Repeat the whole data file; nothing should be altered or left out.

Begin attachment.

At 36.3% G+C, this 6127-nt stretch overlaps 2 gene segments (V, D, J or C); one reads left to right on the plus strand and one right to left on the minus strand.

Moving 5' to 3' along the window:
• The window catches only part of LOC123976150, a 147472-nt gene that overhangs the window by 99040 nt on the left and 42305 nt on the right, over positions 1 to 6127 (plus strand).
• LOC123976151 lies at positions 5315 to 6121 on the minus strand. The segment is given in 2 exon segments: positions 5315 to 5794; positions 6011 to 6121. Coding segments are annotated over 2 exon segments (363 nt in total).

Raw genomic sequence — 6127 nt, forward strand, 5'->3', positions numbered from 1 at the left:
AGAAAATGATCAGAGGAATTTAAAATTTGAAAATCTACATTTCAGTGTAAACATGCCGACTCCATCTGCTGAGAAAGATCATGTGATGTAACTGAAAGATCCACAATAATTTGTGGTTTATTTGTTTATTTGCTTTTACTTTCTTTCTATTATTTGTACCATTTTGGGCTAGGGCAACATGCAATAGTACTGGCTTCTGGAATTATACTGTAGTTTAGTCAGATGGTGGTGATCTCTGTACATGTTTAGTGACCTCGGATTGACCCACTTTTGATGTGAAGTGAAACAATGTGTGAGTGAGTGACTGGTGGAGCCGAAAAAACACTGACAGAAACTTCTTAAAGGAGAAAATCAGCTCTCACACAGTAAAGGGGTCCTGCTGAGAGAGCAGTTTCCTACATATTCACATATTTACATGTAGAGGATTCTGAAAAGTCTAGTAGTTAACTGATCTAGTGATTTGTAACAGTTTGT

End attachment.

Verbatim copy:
At 36.3% G+C, this 6127-nt stretch overlaps 2 gene segments (V, D, J or C); one reads left to right on the plus strand and one right to left on the minus strand.

Moving 5' to 3' along the window:
• The window catches only part of LOC123976150, a 147472-nt gene that overhangs the window by 99040 nt on the left and 42305 nt on the right, over positions 1 to 6127 (plus strand).
• LOC123976151 lies at positions 5315 to 6121 on the minus strand. The segment is given in 2 exon segments: positions 5315 to 5794; positions 6011 to 6121. Coding segments are annotated over 2 exon segments (363 nt in total).

Raw genomic sequence — 6127 nt, forward strand, 5'->3', positions numbered from 1 at the left:
AGAAAATGATCAGAGGAATTTAAAATTTGAAAATCTACATTTCAGTGTAAACATGCCGACTCCATCTGCTGAGAAAGATCATGTGATGTAACTGAAAGATCCACAATAATTTGTGGTTTATTTGTTTATTTGCTTTTACTTTCTTTCTATTATTTGTACCATTTTGGGCTAGGGCAACATGCAATAGTACTGGCTTCTGGAATTATACTGTAGTTTAGTCAGATGGTGGTGATCTCTGTACATGTTTAGTGACCTCGGATTGACCCACTTTTGATGTGAAGTGAAACAATGTGTGAGTGAGTGACTGGTGGAGCCGAAAAAACACTGACAGAAACTTCTTAAAGGAGAAAATCAGCTCTCACACAGTAAAGGGGTCCTGCTGAGAGAGCAGTTTCCTACATATTCACATATTTACATGTAGAGGATTCTGAAAAGTCTAGTAGTTAACTGATCTAGTGATTTGTAACAGTTTGT